A Land Acknowledgement statement was read by a student volunteer, Jared. Dr. Christina Andruk took some moments to explain the choice of River Birch - a native species - selected for planting at the ceremony. She mentioned the wonderful properties of the Birch that allows it to thrive along streams and rivers – environments that are always changing. Michael O’Donnell and his Facilities team transported the tree from the Ginkgo area to the planting site on the western side of McSpedon Hall facing North Avenue on an otherwise open patch of ground. Those present for the remarks at the Ginkgo accompanied the Iona Pipers in procession with students carrying the Giuliani Icons to the planting site. Several participated directly by dropping a shovel of earth on the new planting, which was then blessed by Father Gerard Mulvey, OFM, Iona University Chaplain. To conclude the ceremonies, the Pipers led the group in procession to Ryan Library where the icons were placed on display in the Atrium. Father Gerard Mulvey, OFM, Iona University Chaplain. To conclude the ceremonies, the Pipers led the group in procession to Ryan Library where the icons were placed on display in the Atrium.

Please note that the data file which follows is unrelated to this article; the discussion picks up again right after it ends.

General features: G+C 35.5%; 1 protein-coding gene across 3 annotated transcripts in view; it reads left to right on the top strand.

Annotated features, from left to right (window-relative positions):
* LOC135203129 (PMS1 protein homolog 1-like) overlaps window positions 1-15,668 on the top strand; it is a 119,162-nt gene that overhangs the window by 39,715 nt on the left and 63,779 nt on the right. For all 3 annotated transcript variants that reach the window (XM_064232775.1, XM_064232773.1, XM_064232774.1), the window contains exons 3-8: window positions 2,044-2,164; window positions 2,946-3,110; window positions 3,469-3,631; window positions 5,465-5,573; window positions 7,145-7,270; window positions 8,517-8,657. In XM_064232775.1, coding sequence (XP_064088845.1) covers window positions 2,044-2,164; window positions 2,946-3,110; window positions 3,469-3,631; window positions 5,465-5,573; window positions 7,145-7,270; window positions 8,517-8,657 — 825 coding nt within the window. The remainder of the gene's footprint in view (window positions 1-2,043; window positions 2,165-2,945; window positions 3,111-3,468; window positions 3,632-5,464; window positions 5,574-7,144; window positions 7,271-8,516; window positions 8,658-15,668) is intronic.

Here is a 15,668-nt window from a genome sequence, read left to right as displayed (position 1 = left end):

We conclude with notes from a student reflection:

“When attending this event, it brought true meaning into the light shining towards us. Everyone spoke about what was important to them and having this event outside really let me feel a connection to the better world. Everyone had such passion in their speeches. I also enjoyed how there were illustrations put up for view around the speaker. My upmost favorite part of this celebration was the planting of the tree. To plant a tree with your peers really brings a connection within the earth and who you're surrounded with. We planted life. We are able to visit this tree whenever we can, and it can send a bunch of memories of this beautiful day we had!”